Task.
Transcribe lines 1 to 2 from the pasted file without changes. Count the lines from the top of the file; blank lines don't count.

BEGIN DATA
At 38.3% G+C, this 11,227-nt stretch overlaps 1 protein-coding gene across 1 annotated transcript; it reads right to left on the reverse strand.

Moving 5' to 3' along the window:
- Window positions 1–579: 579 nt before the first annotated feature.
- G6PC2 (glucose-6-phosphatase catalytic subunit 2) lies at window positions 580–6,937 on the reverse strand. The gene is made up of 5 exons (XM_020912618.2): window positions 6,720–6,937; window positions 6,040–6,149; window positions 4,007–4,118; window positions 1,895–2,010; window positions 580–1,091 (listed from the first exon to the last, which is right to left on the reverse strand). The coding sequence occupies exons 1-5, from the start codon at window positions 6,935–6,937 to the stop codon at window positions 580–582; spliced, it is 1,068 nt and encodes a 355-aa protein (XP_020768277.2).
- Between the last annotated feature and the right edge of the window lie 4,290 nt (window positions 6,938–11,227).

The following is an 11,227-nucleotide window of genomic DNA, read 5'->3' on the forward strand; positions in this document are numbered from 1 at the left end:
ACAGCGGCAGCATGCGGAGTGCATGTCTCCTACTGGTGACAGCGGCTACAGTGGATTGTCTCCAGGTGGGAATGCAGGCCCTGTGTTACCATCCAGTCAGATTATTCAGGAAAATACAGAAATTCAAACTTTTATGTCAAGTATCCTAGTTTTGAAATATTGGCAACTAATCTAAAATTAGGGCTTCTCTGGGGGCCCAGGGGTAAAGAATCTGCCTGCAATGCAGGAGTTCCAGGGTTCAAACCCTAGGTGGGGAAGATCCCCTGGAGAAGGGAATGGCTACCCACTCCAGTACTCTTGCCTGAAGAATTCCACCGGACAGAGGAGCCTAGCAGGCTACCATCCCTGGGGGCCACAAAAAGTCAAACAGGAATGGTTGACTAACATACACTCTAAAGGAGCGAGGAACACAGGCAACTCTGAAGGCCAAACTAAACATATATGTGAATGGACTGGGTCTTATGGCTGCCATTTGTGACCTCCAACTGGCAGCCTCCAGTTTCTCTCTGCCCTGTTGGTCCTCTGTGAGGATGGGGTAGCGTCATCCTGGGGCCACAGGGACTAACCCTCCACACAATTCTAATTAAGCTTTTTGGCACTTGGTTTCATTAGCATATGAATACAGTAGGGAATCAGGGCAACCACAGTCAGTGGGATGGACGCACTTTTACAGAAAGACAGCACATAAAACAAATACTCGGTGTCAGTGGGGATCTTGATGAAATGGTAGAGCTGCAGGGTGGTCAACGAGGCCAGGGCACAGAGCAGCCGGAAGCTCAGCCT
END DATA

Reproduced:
At 38.3% G+C, this 11,227-nt stretch overlaps 1 protein-coding gene across 1 annotated transcript; it reads right to left on the reverse strand.

Moving 5' to 3' along the window: